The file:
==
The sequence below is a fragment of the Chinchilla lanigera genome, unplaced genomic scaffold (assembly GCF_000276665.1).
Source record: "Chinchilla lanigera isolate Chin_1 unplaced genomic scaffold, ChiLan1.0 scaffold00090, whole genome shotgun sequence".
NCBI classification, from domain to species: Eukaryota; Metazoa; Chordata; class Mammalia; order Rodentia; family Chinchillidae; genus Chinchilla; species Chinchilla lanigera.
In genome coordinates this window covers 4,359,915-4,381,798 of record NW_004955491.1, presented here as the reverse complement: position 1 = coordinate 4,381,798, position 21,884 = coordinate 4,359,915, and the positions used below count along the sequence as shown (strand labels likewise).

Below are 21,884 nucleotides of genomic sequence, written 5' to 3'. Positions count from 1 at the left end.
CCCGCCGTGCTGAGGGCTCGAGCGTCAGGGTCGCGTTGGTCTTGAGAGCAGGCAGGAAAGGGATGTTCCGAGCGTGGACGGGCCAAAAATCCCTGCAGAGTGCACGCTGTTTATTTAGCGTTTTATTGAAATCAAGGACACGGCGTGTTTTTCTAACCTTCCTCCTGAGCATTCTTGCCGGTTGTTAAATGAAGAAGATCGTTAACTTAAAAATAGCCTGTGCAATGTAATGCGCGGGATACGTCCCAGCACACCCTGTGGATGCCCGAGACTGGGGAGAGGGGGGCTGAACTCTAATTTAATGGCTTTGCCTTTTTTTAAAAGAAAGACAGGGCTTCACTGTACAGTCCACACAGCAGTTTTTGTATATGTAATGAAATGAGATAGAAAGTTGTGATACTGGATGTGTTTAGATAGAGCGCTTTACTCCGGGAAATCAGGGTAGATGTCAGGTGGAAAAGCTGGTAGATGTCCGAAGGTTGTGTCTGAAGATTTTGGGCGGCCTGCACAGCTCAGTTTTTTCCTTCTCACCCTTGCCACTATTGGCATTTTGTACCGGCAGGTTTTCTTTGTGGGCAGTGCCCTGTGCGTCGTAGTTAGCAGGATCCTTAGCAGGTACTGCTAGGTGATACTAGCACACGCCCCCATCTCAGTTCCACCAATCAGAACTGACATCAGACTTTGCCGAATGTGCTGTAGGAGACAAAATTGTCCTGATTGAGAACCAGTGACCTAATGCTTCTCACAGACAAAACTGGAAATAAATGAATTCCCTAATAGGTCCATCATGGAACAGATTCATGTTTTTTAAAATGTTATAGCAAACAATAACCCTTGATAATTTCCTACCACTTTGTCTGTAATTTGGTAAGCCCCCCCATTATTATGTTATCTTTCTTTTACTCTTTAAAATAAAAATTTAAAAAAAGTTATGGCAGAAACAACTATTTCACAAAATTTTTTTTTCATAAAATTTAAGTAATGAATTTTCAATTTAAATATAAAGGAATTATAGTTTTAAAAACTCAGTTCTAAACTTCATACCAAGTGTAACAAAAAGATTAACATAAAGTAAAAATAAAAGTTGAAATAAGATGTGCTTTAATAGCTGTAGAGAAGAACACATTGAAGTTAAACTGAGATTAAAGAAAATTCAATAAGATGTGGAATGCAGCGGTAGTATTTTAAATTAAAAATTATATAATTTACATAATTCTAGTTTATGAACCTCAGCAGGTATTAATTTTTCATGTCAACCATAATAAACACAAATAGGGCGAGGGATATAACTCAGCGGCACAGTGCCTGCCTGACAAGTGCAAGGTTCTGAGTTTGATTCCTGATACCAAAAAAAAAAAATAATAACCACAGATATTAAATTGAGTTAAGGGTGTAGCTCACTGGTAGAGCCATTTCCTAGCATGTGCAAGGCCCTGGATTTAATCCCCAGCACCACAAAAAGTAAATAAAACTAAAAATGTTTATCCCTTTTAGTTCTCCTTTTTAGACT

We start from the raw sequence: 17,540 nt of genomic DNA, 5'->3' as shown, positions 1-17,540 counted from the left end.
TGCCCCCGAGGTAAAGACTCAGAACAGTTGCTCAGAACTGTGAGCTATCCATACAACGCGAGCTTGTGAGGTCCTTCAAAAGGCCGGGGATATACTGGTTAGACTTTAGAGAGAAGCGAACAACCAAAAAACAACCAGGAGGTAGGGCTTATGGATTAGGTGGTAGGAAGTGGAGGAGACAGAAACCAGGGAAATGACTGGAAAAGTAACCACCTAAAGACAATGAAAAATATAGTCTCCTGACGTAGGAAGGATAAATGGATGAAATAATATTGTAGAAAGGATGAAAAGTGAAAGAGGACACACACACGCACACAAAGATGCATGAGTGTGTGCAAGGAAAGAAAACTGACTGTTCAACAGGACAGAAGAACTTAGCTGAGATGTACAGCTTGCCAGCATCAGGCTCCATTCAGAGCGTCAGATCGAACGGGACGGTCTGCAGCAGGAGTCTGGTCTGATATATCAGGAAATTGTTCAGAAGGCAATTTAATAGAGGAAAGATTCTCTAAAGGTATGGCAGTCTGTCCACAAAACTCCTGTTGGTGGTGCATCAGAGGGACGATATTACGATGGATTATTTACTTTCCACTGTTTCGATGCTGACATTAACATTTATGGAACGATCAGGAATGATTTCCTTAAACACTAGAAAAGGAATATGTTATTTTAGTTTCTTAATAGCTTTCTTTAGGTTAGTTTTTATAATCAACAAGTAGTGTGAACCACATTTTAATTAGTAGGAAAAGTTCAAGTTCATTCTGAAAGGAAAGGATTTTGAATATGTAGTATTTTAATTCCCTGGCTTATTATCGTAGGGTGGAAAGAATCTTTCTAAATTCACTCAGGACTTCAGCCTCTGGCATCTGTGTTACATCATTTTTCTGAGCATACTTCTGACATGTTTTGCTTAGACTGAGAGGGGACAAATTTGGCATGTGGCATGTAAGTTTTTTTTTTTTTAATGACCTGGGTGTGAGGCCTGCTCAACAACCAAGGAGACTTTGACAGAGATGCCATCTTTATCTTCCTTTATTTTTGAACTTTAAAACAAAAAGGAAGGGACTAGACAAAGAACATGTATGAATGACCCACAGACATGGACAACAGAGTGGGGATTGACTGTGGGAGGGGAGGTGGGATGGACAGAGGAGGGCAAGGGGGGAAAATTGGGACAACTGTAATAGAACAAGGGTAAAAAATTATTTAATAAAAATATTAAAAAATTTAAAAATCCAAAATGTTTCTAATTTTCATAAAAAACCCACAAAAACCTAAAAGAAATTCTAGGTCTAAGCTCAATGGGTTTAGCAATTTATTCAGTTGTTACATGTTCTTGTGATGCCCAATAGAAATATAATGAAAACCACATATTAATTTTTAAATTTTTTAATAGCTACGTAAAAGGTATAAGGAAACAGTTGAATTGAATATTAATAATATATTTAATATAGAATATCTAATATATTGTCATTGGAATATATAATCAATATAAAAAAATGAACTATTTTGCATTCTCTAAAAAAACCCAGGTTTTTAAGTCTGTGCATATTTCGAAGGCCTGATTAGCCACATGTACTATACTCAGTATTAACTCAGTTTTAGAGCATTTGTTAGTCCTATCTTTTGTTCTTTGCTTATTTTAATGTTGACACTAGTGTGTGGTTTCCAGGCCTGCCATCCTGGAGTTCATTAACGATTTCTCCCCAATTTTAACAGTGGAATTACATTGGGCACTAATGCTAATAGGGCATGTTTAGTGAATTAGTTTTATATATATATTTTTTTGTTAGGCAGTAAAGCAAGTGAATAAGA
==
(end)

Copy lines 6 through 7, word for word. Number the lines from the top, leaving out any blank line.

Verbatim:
CCCGCCGTGCTGAGGGCTCGAGCGTCAGGGTCGCGTTGGTCTTGAGAGCAGGCAGGAAAGGGATGTTCCGAGCGTGGACGGGCCAAAAATCCCTGCAGAGTGCACGCTGTTTATTTAGCGTTTTATTGAAATCAAGGACACGGCGTGTTTTTCTAACCTTCCTCCTGAGCATTCTTGCCGGTTGTTAAATGAAGAAGATCGTTAACTTAAAAATAGCCTGTGCAATGTAATGCGCGGGATACGTCCCAGCACACCCTGTGGATGCCCGAGACTGGGGAGAGGGGGGCTGAACTCTAATTTAATGGCTTTGCCTTTTTTTAAAAGAAAGACAGGGCTTCACTGTACAGTCCACACAGCAGTTTTTGTATATGTAATGAAATGAGATAGAAAGTTGTGATACTGGATGTGTTTAGATAGAGCGCTTTACTCCGGGAAATCAGGGTAGATGTCAGGTGGAAAAGCTGGTAGATGTCCGAAGGTTGTGTCTGAAGATTTTGGGCGGCCTGCACAGCTCAGTTTTTTCCTTCTCACCCTTGCCACTATTGGCATTTTGTACCGGCAGGTTTTCTTTGTGGGCAGTGCCCTGTGCGTCGTAGTTAGCAGGATCCTTAGCAGGTACTGCTAGGTGATACTAGCACACGCCCCCATCTCAGTTCCACCAATCAGAACTGACATCAGACTTTGCCGAATGTGCTGTAGGAGACAAAATTGTCCTGATTGAGAACCAGTGACCTAATGCTTCTCACAGACAAAACTGGAAATAAATGAATTCCCTAATAGGTCCATCATGGAACAGATTCATGTTTTTTAAAATGTTATAGCAAACAATAACCCTTGATAATTTCCTACCACTTTGTCTGTAATTTGGTAAGCCCCCCCATTATTATGTTATCTTTCTTTTACTCTTTAAAATAAAAATTTAAAAAAAGTTATGGCAGAAACAACTATTTCACAAAATTTTTTTTTCATAAAATTTAAGTAATGAATTTTCAATTTAAATATAAAGGAATTATAGTTTTAAAAACTCAGTTCTAAACTTCATACCAAGTGTAACAAAAAGATTAACATAAAGTAAAAATAAAAGTTGAAATAAGATGTGCTTTAATAGCTGTAGAGAAGAACACATTGAAGTTAAACTGAGATTAAAGAAAATTCAATAAGATGTGGAATGCAGCGGTAGTATTTTAAATTAAAAATTATATAATTTACATAATTCTAGTTTATGAACCTCAGCAGGTATTAATTTTTCATGTCAACCATAATAAACACAAATAGGGCGAGGGATATAACTCAGCGGCACAGTGCCTGCCTGACAAGTGCAAGGTTCTGAGTTTGATTCCTGATACCAAAAAAAAAAAATAATAACCACAGATATTAAATTGAGTTAAGGGTGTAGCTCACTGGTAGAGCCATTTCCTAGCATGTGCAAGGCCCTGGATTTAATCCCCAGCACCACAAAAAGTAAATAAAACTAAAAATGTTTATCCCTTTTAGTTCTCCTTTTTAGACT

We start from the raw sequence: 17,540 nt of genomic DNA, 5'->3' as shown, positions 1-17,540 counted from the left end.